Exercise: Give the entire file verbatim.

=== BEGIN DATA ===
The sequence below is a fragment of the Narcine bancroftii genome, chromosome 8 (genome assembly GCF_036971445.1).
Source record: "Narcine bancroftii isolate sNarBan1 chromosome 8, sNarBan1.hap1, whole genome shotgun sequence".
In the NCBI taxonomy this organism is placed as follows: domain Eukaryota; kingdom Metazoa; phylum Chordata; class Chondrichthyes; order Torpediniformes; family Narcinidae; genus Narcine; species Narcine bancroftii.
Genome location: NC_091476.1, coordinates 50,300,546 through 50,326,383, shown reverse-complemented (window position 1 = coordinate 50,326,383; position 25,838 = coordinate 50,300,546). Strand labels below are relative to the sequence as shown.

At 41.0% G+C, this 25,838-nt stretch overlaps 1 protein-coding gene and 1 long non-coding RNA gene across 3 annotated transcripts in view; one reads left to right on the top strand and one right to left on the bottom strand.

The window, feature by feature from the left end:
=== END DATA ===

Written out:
The sequence below is a fragment of the Narcine bancroftii genome, chromosome 8 (genome assembly GCF_036971445.1).
Source record: "Narcine bancroftii isolate sNarBan1 chromosome 8, sNarBan1.hap1, whole genome shotgun sequence".
In the NCBI taxonomy this organism is placed as follows: domain Eukaryota; kingdom Metazoa; phylum Chordata; class Chondrichthyes; order Torpediniformes; family Narcinidae; genus Narcine; species Narcine bancroftii.
Genome location: NC_091476.1, coordinates 50,300,546 through 50,326,383, shown reverse-complemented (window position 1 = coordinate 50,326,383; position 25,838 = coordinate 50,300,546). Strand labels below are relative to the sequence as shown.

At 41.0% G+C, this 25,838-nt stretch overlaps 1 protein-coding gene and 1 long non-coding RNA gene across 3 annotated transcripts in view; one reads left to right on the top strand and one right to left on the bottom strand.

The window, feature by feature from the left end: